Why do drains block?
Common caused for drains getting blocked include:

  • Rubbish stuck in pipe
  • Leaves or other substances blocking the pipe
  • Damage or collapsed pipe
  • Tree roots which have grown into the pipe and blocked it
  • Silt and dirt build up after years of drainage service

Blocked drains are actually a common problem and can cause serious issues if left untreated. Blocked drains can cause health issues and property damage. If you have noticed a blocked drain, you would be wise to act on it.

What to do if you notice a blocked drain
If you notice a blocked drain, you should pick up the phone and call a drain unblocker. The best and fastest way to see what is causing the blockage is by means of a CCTV drain inspection. The drain unblocker will put a CCTV camera down the drain to see what is causing the blockage, and once this is known then appropriate action can be decided.

Here is an example of a CCTV drain inspection:

Once the blockage has been identified, it can now be decided how to best tackle the problem. The solution will depend on whether it’s a blockage or whether the drain is damaged.

If the problem is a blockage, the most likely course of action wiull be to unblock it by means of Hydro jetting. This involves putting a jetting hose down the drain, which sprays water through a water jet at very high pressure to clear any blockages. This method is faster and cheaper than all other drain unblocking solutions, and can be used on all sizes of drain pipes.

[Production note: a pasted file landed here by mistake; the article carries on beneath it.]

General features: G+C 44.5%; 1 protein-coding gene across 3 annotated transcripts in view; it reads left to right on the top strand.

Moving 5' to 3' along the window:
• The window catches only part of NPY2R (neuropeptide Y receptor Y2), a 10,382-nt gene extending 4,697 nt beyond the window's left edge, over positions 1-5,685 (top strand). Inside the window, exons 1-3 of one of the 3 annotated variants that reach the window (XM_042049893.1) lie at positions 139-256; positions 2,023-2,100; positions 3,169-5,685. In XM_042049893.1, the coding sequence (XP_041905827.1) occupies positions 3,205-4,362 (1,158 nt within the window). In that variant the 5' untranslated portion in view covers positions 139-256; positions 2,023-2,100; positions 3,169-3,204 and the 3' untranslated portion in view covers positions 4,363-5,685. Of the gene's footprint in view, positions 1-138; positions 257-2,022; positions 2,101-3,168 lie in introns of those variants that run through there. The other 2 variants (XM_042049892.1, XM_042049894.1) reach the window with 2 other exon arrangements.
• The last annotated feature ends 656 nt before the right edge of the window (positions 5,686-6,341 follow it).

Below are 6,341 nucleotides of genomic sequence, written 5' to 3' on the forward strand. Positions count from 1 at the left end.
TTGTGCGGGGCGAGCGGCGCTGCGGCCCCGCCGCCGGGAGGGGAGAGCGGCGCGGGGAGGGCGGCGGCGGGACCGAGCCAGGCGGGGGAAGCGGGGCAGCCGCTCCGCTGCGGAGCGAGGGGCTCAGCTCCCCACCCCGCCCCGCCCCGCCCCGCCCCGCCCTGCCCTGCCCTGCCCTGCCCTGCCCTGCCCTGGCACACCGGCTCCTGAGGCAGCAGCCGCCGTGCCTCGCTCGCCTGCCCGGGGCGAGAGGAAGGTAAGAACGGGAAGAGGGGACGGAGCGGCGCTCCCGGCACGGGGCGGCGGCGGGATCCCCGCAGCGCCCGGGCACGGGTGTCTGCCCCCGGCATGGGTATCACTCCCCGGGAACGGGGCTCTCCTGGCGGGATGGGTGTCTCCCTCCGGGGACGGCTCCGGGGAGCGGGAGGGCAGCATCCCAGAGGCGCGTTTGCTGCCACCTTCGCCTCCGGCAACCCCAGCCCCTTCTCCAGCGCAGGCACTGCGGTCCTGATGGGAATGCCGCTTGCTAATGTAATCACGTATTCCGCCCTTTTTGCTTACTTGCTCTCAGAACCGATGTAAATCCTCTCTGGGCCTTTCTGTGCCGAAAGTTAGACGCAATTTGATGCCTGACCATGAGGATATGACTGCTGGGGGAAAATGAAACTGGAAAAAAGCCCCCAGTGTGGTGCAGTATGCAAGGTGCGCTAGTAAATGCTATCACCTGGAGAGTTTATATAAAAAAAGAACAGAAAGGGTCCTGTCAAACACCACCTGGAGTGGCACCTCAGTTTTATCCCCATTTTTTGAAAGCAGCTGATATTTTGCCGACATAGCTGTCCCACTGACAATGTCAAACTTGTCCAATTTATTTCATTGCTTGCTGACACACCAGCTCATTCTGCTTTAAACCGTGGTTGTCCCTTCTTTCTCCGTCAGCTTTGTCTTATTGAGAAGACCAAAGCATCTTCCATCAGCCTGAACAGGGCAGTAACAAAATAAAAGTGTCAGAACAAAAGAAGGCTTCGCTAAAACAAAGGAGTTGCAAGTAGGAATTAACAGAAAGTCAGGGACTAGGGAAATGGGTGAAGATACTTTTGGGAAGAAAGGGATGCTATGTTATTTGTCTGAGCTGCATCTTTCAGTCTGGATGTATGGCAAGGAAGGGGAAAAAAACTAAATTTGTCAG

If the drain has been damaged, whether it’s by tree roots, burst pipe or otherwise, the solution will involve repairing the broken section of pipe. This is more complicated than a drain unblocking but is necessary to get sorted.

If you are having drainage issues, contact us today by calling 0800 372 465 and let us solve your drainage problem!

 

Hynds Streetware Product Range

When it comes to streetware castings, there is one brand name that quickly comes to mind: Hynds.

Hynds Pipe Systems Limited is New Zealand’s premier supplier of water and water-based waste management systems for civil, rural and infrastructure applications. This massive family business has built a name and a strong culture through innovation and partnership, which evidently shows in the quality and durability of their products.

To date, Hynds has a nationwide network of 32 merchant branches and over 40,000 product lines, including a full range of innovative Streetware products.

Hynds Streetware

The brand offers a comprehensive range of spun and precast products that include:

  • Traditional cast iron manhole cover and frame sets
  • Cast iron manhole grates, inspection covers, carriageway covers
  • Stormwater grates
  • Safety grilles
  • Surface boxes
  • Kerb and channel grates

All of their products meet currently recognised Australian Standards AS3996-2006 and European Standards EN 124, as well as the loading requirements specified in Transit NZ’s HN-HO-72 standards.

Hynds’ castings load rated for a wide range of applications, from light duty pedestrians to heavy duty carriageway locations, and extreme heavy duty and trafficable airport runways. For your reference, here are the internally approved load classifications:

Cast iron is traditionally used for manhole covers for its robust and reliable nature. Hynds use Gray (Flake Graphite) Grade T220 cast iron in most of their infrastructure castings, making sure the design and quality meets both municipal and regional specific standard requirements. Currently, they are supplying manhole access covers and frames specifically to the council standards of Napier, Palmerston North, Christchurch, Queenstown and Invercargill regions.